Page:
If this doesn’t solve the problem, and your water heater continues to leak, then there’s a possibility the fittings have corroded or there is a build-up of rust. If this is the case you will need to replace the entire pipe fitting or the water heater (depending on the level of corrosion).

4. Corroded anode rod and screw

The anode rod is a long, thin rod that stays inside the water heater tank and prevents it from corroding. It does this by attracting all corrosive agents in your water source to itself and keeping the tank safe.

Ideally, you should pay particular attention to the anode rod and screw and change it as soon as it starts corroding. 

If a corroded anode rod is not changed immediately the rust can reach the top of the rod. Water then starts to form bubbles at the connection point on the water heater.

Once the anode rod screw is rusted or the rod is covered in rust, your water heater tank is no longer protected from the corrosive agents in your water. This is often an indicator that without professional intervention, your water heater is about to fail.

Therefore in the case of a corroded anode rod or screw, it is best to engage a plumber to determine if you’re only changing the screw or the hot water heater altogether. 

5. Leaking expansion tank

If your water heater comes with a smaller tank called the expansion tank, then it is a potential source of water leaking from the top of your water heater.

The expansion tank is also a safety component whose main function is to lower pressure and hold any excess water from the water heater tank during the expansion of water as it is heated.

This tank usually starts to leak as a result of general wear and tear.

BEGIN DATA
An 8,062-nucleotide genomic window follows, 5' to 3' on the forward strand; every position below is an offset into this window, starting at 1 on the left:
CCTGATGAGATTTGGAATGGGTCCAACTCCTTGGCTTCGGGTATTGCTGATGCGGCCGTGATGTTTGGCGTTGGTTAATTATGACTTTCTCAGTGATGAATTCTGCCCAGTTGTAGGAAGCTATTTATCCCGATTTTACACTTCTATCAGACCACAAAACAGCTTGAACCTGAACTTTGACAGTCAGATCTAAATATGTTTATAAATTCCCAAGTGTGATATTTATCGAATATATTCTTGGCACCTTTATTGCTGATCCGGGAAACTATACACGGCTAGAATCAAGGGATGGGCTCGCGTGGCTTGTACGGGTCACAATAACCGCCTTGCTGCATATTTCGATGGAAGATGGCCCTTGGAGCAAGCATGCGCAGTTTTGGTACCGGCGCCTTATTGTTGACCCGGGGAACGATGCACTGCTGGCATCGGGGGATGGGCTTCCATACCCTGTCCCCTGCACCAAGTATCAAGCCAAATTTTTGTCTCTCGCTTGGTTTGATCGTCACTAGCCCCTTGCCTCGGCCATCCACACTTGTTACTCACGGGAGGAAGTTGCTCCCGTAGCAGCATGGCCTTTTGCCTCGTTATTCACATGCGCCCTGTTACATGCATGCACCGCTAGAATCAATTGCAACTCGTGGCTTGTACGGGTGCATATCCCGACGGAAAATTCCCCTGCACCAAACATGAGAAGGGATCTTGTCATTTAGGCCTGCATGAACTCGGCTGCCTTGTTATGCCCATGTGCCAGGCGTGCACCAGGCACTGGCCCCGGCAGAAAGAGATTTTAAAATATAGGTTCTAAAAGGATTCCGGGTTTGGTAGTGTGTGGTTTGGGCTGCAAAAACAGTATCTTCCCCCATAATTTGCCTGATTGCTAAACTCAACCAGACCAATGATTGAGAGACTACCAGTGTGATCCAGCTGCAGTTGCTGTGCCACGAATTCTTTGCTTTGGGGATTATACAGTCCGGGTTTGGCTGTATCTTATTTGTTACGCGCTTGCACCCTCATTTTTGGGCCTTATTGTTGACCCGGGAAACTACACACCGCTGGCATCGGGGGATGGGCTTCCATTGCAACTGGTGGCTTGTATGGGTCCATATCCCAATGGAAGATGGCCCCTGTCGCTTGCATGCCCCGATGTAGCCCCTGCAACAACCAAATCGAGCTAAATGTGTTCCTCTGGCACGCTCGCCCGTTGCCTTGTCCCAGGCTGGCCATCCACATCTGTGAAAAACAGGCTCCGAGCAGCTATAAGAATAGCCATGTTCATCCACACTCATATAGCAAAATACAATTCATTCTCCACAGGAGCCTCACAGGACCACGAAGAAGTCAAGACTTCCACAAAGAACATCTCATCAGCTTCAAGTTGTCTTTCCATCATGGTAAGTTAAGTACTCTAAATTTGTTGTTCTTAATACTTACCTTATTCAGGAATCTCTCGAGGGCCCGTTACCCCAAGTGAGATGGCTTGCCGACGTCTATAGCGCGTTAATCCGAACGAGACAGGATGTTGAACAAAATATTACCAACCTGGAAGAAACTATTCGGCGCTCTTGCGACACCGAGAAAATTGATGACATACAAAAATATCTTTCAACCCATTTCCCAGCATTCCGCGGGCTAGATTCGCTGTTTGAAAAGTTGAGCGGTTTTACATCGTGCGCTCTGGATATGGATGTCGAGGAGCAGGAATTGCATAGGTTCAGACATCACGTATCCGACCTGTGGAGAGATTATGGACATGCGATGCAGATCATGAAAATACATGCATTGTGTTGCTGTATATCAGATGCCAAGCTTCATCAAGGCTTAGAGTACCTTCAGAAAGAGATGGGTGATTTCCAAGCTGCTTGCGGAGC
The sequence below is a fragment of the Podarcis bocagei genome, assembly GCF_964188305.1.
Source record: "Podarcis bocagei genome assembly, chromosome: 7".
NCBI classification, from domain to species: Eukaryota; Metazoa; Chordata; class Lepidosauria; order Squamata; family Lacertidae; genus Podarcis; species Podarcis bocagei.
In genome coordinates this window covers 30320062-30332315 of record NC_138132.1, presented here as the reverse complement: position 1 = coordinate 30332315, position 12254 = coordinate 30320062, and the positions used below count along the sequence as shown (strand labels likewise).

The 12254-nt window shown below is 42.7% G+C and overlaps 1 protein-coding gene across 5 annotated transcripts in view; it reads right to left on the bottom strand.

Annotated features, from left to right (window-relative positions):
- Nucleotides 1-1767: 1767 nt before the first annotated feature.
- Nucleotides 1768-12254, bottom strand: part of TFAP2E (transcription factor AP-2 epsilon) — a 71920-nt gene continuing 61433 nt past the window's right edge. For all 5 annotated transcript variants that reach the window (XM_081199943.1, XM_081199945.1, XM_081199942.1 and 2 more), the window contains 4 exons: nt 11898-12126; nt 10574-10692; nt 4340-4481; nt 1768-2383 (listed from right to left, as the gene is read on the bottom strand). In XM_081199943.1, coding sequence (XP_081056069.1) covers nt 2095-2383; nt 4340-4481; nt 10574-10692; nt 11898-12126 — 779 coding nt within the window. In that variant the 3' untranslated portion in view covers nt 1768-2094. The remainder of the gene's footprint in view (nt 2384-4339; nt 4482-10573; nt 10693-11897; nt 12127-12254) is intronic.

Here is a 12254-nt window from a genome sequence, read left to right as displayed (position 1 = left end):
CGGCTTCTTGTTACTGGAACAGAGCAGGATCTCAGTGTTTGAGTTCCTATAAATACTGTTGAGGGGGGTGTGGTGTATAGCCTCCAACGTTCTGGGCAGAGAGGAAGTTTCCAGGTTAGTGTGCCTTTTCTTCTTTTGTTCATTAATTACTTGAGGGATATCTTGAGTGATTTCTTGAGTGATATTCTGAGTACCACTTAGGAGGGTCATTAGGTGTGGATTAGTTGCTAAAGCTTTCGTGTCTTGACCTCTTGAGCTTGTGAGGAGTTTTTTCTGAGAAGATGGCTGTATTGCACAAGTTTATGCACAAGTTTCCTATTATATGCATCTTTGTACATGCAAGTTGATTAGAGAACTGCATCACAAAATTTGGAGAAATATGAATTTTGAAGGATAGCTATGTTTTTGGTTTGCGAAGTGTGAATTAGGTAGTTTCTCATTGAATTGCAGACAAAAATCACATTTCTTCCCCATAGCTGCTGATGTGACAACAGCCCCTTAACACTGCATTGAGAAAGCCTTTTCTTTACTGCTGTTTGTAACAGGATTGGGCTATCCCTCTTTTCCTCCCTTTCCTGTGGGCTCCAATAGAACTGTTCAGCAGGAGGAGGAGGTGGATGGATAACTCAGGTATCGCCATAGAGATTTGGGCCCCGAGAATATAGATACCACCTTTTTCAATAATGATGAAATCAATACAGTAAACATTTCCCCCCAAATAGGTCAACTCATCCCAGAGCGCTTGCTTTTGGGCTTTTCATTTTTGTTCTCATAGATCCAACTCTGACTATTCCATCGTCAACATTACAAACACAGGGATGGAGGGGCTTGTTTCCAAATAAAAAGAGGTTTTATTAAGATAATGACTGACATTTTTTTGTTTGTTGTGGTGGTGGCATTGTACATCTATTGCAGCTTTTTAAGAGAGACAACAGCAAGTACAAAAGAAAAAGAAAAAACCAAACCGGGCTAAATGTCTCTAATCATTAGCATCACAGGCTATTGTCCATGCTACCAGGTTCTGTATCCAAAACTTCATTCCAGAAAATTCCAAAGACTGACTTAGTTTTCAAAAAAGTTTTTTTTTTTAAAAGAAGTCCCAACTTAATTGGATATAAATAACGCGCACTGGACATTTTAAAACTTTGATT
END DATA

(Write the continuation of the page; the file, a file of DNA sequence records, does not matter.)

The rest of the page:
The first thing to do here, just like the actual heater, is to verify the origin of the leak.

If the leak is coming from the pipes, tighten the fittings on the expansion tank with a wrench and observe for changes.

If the problem is from the tank itself, get a professional to help as the pressure within this tank needs to be set properly for it to function optimally.

6. Damaged or clogged internal tank

If the tank itself is leaking due to sediment build-up, corrosion, or cracks, you will need a new tank. You can hire a plumber to confirm the problem or get a new water heater if you are sure of the internal damages.

Will a leaking Water Heater Explode?

A leaking water heater will only explode if the leak originated from a leaking T&P valve, damaged anode rod or a damaged internal water tank due to sediment build-up. In these circumstances, the water heater explodes due to excess water pressure within the internal tank.

Optimum pressure regulation is what keeps your water heater in good shape. A pressure gauge can be installed on the drain valve outlet of the water heater to monitor the water pressure.

Once installed, the water pressure can be checked by opening the drain valve, closing the cold-water inlet shut off valve to the water heater and watching the pressure gauge to see if the pressure is maintained, or if it drops sharply.

What is the plug on top of my water heater?

The top of your water heater usually holds two main valves: the cold water inlet valve and the temperature and pressure (T&P) valve. The cold water inlet valve connects directly to the main water supply, whereas the T&P valve releases water through the discharge pipe to regulate the temperature and pressure in the heater.

Why is my anode rod leaking?

The anode rod is a protective device for your water heater tank that requires routine changing. If you don’t change it at the appropriate time, the corrosion reaches the top of the anode rod and water bubbles start to form at the top of your water heater, eventually leading to leakages. A leaking anode rod or screw requires immediate replacement to save yourself the cost of a new water heater.


Water heater leaking from the top is often considered a better scenario than a water heater leaking from the bottom. However, in both cases, time is of the essence. As long as you can catch a malfunction early and fix it almost immediately, you’ll be saving yourself a lot of damages.